Making bold predictions is a fool’s errand. I think Yogi Berra summed it up best when he spoke about the challenges of making predictions:
“It’s tough to make predictions, especially about the future.”
While making predictions might seem like a pleasurable endeavor, the reality is nobody has been able to consistently predict the future (remember the 2012 Mayan Doomsday?), besides perhaps palm readers and Nostradamus. The typical observed pattern consists of a group of well-known forecasters bunched in a herd coupled with a few extreme outliers who try to make a big splash and draw attention to themselves. Due to the law of large numbers, a few of these extreme outlier forecasters eventually strike gold and become Wall Street darlings…until their next forecasts fail miserably.
Like a broken clock, these radical forecasters can be right twice per day but are wrong most of the time. Here are a few examples:
Peter Schiff: The former stockbroker and President of Euro Pacific Capital has been peddling doom for decades (see Emperor Schiff Has No Clothes). You can get a sense of his impartial perspective via Schiff’s reading list (The Real Crash: America’s Coming Bankruptcy, Financial Armageddon, Conquer the Crash, Crash Proof – America’s Great Depression, The Biggest Con: How the Government is Fleecing You, Manias Panics and Crashes, Meltdown, Greenspan’s Bubbles, The Dollar Crisis, America’s Bubble Economy, and other doom-instilled titles.
Meredith Whitney: She made an incredible bearish call on Citigroup Inc. (C) during the fall of 2007, alongside her accurate call of Citi’s dividend suspension. Unfortunately, her subsequent bearish calls on the municipal market and the stock market were completely wrong (see also Meredith Whitney’s Cloudy Crystal Ball).
John Mauldin: This former print shop professional turned perma-bear investment strategist has built a living incorrectly calling for a stock market crash. Like perma-bears before him, he will eventually be right when the next recession hits, but unfortunately, the massive appreciation will have been missed. Any eventual temporary setback will likely pale in comparison to the lost gains from being out of the market. I profiled the false forecaster in my article, The Man Who Cries Bear.
Nouriel Roubini: This renowned New York University economist and professor is better known as “Dr. Doom” and as one of the people who predicted the housing bubble and 2008-2009 financial crisis. Like most of the perma-bears who preceded him, Dr. Doom remained too doom-ful as the stock market more than tripled from the 2009 lows (see also Pinning Down Roubini).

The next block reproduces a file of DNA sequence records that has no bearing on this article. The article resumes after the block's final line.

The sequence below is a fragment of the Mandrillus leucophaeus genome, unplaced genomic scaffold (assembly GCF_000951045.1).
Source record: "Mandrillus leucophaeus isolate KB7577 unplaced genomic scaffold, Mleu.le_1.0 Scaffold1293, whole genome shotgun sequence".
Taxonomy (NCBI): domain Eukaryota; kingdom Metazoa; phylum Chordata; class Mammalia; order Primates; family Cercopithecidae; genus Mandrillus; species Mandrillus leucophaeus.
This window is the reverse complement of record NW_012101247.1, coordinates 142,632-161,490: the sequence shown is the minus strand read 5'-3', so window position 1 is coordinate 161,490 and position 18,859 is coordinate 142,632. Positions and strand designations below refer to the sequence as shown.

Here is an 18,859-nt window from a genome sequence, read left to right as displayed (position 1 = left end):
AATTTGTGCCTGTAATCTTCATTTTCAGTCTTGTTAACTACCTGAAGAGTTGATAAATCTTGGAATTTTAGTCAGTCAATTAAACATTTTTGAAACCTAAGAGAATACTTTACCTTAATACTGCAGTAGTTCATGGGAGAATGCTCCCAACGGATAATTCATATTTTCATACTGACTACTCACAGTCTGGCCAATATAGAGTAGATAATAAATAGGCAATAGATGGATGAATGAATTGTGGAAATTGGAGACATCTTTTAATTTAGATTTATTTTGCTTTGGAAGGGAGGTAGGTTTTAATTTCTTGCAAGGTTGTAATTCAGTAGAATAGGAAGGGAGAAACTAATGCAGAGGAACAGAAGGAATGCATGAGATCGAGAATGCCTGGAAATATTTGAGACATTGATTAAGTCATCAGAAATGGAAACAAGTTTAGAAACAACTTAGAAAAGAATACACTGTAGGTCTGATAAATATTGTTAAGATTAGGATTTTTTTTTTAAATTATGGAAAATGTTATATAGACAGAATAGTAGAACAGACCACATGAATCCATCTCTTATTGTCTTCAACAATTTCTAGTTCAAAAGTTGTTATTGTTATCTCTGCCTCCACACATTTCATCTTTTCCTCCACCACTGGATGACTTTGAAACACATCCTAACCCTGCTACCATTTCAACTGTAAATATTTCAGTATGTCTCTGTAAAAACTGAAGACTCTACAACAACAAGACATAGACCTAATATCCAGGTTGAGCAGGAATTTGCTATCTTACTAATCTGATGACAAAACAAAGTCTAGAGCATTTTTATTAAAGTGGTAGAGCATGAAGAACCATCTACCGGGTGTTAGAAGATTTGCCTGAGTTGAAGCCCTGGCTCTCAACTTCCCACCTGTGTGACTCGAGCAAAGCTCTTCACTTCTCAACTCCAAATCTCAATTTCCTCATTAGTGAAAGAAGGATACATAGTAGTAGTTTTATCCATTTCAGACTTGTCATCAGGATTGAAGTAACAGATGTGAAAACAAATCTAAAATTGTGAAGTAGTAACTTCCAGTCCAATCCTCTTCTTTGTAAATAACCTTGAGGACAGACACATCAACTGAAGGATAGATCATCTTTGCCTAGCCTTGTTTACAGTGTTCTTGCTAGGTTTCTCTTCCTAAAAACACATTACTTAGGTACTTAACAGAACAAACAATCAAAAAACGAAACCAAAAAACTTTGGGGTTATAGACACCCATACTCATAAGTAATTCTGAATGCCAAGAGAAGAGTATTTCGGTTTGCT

Alan Greenspan: The graveyard of erroneous forecasters is so large that a proper summary would require multiple books. However, a few more of my favorites include Federal Reserve Chairman Alan Greenspan’s infamous “Irrational Exuberance” speech in 1996 when he warned of a technology bubble. Although directionally correct, the NASDAQ index proceeded to more than triple in value (from about 1,300 to over 5,000) over the next three years. – today the NASDAQ is hovering around 6,100.
Robert Merton & Myron Scholes: As I chronicled in Investing Caffeine (see When Genius Failed), another doozy is the story of the Long Term Capital Management hedge fund, which was run in tandem with Nobel Prize winning economists, Robert Merton and Myron Scholes. What started as $1.3 billion fund in early 1994 managed to peak at around $140 billion before eventually crumbling to a capital level of less than $1 billion. Regrettably, becoming a Nobel Prize winner doesn’t make you a great predictor.
Words From the Wise
Rather than paying attention to crazy predictions by academics, economists, and strategists who in many cases have never invested a penny of outside investor money, ordinary investors would be better served by listening to steely investment veterans or proven prediction practitioners like Billy Beane (minority owner of the Oakland Athletics and subject of Michael Lewis’s book, Moneyball), who stated the following:
“The crime is not being unable to predict something. The crime is thinking that you are able to predict something.”
Other great quotes regarding the art of predictions, include these ones:
“I can’t recall ever once having seen the name of a market timer on Forbes‘ annual list of the richest people in the world. If it were truly possible to predict corrections, you’d think somebody would have made billions by doing it.”
“Many more investors claim the ability to foresee the market’s direction than actually possess the ability. (I myself have not met a single one.) Those of us who know that we cannot accurately forecast security prices are well advised to consider value investing, a safe and successful strategy in all investment environments.”
“No matter how much research you do, you can neither predict nor control the future.”
“Stop trying to predict the direction of the stock market, the economy or the elections.”
“In the business world, the rearview mirror is always clearer than the windshield.”
In the global financial markets, Wall Street is littered with strategists and economists who have flamed out after brief bouts of fame. Celebrated author Mark Twain captured the essence of speculation when he properly identified, “There are two times in a man’s life when he should not speculate: when he can’t afford it and when he can.” Instead of attempting to predict the future, investors will avoid a fool’s errand by simply seizing opportunities as they present themselves in an ever-changing world.